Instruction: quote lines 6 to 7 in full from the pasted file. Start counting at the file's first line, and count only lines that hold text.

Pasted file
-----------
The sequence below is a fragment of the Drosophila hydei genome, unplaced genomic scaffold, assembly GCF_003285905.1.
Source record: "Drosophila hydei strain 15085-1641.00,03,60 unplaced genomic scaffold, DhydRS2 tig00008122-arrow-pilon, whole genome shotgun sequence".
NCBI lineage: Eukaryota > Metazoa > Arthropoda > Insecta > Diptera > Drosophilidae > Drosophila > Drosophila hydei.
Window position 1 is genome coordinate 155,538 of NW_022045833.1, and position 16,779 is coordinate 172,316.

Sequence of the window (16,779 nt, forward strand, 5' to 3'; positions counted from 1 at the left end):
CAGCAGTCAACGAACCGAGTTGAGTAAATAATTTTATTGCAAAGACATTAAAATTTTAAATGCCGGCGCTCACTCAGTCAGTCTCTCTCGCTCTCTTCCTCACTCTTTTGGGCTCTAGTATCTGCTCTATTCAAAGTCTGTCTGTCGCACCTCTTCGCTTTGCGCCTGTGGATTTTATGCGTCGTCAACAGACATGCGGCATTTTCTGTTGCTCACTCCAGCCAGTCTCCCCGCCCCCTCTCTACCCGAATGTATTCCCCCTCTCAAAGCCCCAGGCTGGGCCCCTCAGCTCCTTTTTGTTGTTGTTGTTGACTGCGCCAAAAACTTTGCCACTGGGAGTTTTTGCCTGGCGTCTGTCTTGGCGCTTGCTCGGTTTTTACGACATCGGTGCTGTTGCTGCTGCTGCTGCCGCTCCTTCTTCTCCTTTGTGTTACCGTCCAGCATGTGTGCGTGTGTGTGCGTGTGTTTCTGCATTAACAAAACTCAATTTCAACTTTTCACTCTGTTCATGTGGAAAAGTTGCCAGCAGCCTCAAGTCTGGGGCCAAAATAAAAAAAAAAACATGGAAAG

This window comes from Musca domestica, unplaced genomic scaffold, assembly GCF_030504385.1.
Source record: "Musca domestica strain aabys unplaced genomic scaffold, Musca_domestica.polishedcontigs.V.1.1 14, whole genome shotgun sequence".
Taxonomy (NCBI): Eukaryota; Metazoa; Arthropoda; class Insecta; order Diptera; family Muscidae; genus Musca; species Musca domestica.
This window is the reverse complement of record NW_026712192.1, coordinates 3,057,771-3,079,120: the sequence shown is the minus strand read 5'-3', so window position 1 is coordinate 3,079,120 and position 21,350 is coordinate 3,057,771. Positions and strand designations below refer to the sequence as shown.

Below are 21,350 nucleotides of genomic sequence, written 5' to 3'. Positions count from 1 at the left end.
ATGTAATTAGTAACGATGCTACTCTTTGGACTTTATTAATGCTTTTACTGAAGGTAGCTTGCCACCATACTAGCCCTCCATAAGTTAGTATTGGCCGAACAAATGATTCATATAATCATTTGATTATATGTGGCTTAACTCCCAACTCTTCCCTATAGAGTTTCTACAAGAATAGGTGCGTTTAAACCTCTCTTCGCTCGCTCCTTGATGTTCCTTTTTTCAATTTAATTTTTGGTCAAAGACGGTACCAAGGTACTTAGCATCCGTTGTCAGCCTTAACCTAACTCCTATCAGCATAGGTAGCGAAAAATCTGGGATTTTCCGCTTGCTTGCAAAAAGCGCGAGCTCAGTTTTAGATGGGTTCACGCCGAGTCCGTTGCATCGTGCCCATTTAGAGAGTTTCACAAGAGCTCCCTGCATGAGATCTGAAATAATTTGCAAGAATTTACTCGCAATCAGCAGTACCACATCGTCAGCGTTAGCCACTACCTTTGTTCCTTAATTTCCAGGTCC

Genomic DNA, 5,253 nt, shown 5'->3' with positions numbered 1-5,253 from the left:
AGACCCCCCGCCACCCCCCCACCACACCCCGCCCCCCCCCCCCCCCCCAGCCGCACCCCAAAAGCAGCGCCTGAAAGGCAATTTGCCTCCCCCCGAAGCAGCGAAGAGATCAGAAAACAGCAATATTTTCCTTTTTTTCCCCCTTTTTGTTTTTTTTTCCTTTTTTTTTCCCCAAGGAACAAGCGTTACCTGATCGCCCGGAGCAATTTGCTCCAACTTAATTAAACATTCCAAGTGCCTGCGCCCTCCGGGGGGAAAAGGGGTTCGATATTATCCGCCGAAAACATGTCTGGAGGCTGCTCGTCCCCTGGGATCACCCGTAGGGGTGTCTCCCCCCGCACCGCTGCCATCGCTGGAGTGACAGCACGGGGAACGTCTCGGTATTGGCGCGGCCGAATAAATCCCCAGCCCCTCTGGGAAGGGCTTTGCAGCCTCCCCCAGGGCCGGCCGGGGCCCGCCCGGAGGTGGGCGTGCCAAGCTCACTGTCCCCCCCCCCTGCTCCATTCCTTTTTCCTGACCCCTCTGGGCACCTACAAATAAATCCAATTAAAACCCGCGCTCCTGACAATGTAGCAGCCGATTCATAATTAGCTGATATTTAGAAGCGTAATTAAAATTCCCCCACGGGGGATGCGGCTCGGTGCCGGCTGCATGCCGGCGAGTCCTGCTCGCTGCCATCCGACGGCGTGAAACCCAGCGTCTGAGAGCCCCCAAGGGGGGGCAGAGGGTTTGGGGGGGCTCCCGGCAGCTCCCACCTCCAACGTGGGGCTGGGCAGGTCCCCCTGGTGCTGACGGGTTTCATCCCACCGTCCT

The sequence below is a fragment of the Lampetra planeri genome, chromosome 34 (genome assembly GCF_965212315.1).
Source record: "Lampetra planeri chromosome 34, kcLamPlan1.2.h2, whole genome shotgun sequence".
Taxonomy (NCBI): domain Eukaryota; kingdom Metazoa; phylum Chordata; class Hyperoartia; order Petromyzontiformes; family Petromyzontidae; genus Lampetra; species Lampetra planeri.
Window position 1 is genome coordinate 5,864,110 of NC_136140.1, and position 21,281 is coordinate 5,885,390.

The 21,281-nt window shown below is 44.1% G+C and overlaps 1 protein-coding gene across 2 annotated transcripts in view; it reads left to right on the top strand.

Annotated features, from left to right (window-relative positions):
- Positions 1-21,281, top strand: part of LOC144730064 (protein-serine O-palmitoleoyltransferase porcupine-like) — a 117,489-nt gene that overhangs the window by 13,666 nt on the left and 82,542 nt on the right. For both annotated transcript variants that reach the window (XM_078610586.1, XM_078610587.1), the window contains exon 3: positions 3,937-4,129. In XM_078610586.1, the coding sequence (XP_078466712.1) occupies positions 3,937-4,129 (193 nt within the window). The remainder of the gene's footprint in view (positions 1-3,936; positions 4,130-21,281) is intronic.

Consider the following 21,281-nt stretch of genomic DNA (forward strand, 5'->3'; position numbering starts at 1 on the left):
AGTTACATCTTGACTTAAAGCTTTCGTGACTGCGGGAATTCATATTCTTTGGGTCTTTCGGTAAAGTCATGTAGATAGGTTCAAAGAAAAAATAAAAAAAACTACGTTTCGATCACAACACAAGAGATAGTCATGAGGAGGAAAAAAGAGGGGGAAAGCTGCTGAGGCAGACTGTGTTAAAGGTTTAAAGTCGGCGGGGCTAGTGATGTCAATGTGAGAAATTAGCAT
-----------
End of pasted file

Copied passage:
CAGCAGTCAACGAACCGAGTTGAGTAAATAATTTTATTGCAAAGACATTAAAATTTTAAATGCCGGCGCTCACTCAGTCAGTCTCTCTCGCTCTCTTCCTCACTCTTTTGGGCTCTAGTATCTGCTCTATTCAAAGTCTGTCTGTCGCACCTCTTCGCTTTGCGCCTGTGGATTTTATGCGTCGTCAACAGACATGCGGCATTTTCTGTTGCTCACTCCAGCCAGTCTCCCCGCCCCCTCTCTACCCGAATGTATTCCCCCTCTCAAAGCCCCAGGCTGGGCCCCTCAGCTCCTTTTTGTTGTTGTTGTTGACTGCGCCAAAAACTTTGCCACTGGGAGTTTTTGCCTGGCGTCTGTCTTGGCGCTTGCTCGGTTTTTACGACATCGGTGCTGTTGCTGCTGCTGCTGCCGCTCCTTCTTCTCCTTTGTGTTACCGTCCAGCATGTGTGCGTGTGTGTGCGTGTGTTTCTGCATTAACAAAACTCAATTTCAACTTTTCACTCTGTTCATGTGGAAAAGTTGCCAGCAGCCTCAAGTCTGGGGCCAAAATAAAAAAAAAAACATGGAAAG

This window comes from Musca domestica, unplaced genomic scaffold, assembly GCF_030504385.1.